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Dr Who: The Lazarus Experiment - John C. Kirk — LiveJournal

May. 8th, 2007

01:00 am - Dr Who: The Lazarus Experiment

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Date:May 8th, 2007 01:19 pm (UTC)
I'm trying not to side-track the discussion too much, so I'll keep this short :)

>From this you get the conclusion that the most "successful" genes will cause
>their carrier organisms to be highly fertile and resistant to disease.

Not quite. The Selfish Gene says:

1 - genes exists to replicate (and replicate to exists)
2 - genes replicate via the mechanism of animals (plants, bacteria, slime moulds etc.)
3 - the most common genes are those that best help their animal pass on more copies of themselves

The latter means that the 'best' genes are those that best help their animal (i) survive within their ecological niche (or take over another one) and (ii) produce the most offspring *which in turn must survive to breed*.

This implies that diseases that occur after reproduction are irrelevant to evolution (although not the case with primate or other animals with significant levels of 'grandmother' infant care) and that high fertility is only required in situations of high infant mortality. Small numbers of well cared for offspring, whom in turn have an excellent chance of passing on their genes to their own offspring, are actually more valuable from the selfish genes' 'point of view' than large numbers of poorly/not cared for ones, many of whom die. Logically, the former strategy is aided by longer life spans and higher levels of intelligence. Cooperation between related individuals, group living, communication and the development of language also all help. Think pride of lions, troop of baboons or humans societies.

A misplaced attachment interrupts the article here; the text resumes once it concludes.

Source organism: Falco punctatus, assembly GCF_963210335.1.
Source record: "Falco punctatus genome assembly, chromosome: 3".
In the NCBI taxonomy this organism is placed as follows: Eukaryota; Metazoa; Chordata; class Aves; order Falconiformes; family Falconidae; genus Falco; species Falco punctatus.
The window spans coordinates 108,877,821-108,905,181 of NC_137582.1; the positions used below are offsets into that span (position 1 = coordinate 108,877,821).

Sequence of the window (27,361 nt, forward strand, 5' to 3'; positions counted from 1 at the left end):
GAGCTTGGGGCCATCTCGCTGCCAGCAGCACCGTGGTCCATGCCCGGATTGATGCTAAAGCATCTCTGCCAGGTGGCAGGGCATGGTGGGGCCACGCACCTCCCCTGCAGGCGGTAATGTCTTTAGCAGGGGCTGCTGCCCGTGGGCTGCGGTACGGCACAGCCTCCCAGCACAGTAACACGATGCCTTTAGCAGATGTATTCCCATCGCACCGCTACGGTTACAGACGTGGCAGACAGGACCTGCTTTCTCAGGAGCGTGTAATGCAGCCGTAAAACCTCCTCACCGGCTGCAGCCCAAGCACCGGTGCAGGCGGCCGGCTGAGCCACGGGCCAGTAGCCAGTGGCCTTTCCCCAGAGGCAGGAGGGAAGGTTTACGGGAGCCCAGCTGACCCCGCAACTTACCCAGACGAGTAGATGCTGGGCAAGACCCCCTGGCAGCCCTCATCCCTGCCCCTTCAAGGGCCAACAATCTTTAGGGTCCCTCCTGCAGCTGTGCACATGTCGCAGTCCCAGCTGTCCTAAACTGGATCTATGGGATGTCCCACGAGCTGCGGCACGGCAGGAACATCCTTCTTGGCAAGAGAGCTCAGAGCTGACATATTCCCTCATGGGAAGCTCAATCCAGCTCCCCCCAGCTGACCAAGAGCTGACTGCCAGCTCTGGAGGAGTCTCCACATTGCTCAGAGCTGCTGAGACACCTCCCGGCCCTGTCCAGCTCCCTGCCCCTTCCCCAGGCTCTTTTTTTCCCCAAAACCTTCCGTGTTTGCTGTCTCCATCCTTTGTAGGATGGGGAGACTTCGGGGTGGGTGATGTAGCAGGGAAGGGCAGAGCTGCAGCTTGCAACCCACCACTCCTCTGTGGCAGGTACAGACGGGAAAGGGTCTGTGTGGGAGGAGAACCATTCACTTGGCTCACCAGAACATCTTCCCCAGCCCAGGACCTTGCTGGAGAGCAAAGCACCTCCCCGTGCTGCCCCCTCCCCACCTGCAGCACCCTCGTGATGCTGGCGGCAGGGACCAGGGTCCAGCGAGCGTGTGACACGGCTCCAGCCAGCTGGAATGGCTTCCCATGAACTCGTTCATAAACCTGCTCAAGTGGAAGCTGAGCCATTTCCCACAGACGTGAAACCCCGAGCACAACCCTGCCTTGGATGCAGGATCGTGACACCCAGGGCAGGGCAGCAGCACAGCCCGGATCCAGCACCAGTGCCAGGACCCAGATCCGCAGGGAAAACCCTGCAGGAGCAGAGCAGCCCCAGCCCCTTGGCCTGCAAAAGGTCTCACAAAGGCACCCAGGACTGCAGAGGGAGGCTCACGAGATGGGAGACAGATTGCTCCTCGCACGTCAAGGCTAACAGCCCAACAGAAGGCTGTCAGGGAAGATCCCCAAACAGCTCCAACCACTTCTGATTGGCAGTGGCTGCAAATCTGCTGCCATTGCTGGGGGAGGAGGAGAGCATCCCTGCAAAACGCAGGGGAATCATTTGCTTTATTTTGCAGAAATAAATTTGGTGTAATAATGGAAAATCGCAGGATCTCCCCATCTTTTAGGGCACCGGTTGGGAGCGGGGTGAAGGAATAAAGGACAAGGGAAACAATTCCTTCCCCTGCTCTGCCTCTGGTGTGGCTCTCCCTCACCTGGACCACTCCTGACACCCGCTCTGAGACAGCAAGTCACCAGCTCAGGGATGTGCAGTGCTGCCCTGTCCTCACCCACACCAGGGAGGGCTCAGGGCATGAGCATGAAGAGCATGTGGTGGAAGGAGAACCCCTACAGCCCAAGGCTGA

> However, there are limited resources, so you can't be too fertile

Efficient use of limited external resources isn't really an evolutionary issue per se, its effect is minimal unless an animals' breeding is so extreme that they use up all the resources in their niche before their offspring themselves can breed. The selfish gene isn't able to see the long term picture (please ignore my anthropomorphic terminology!), otherwise we'd not see the common cycle of 'boom-bust' in animal populations.

Dragging myself back to the point. I'm sure aging does have an evolutionary aspect, but I suspect that it's more a case of (i) how much internal energy/resources should be put into this individual breeding now vs living longer? and not (ii) when should this individual die off to allow their offspring access to its external resources?

As always, there are some special cases – spider mothers using their own bodies to feed their young, being one I can think of. In general though, the most powerful evolutionary forces are the simple ones – the ones that work directly on individuals and directly effect their breeding success.
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